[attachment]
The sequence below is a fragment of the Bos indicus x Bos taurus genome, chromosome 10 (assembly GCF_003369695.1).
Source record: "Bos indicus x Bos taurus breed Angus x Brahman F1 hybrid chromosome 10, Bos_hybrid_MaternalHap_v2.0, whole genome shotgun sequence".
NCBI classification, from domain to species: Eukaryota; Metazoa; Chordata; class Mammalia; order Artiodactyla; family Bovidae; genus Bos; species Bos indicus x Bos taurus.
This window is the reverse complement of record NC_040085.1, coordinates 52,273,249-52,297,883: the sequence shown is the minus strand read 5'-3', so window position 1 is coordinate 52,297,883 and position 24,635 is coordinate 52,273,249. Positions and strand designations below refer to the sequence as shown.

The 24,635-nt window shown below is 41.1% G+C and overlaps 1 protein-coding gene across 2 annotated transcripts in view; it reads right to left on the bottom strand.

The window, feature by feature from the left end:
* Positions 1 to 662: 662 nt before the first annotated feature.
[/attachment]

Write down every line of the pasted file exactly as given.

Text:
The sequence below is a fragment of the Bos indicus x Bos taurus genome, chromosome 10 (assembly GCF_003369695.1).
Source record: "Bos indicus x Bos taurus breed Angus x Brahman F1 hybrid chromosome 10, Bos_hybrid_MaternalHap_v2.0, whole genome shotgun sequence".
NCBI classification, from domain to species: Eukaryota; Metazoa; Chordata; class Mammalia; order Artiodactyla; family Bovidae; genus Bos; species Bos indicus x Bos taurus.
This window is the reverse complement of record NC_040085.1, coordinates 52,273,249-52,297,883: the sequence shown is the minus strand read 5'-3', so window position 1 is coordinate 52,297,883 and position 24,635 is coordinate 52,273,249. Positions and strand designations below refer to the sequence as shown.

The 24,635-nt window shown below is 41.1% G+C and overlaps 1 protein-coding gene across 2 annotated transcripts in view; it reads right to left on the bottom strand.

The window, feature by feature from the left end:
* Positions 1 to 662: 662 nt before the first annotated feature.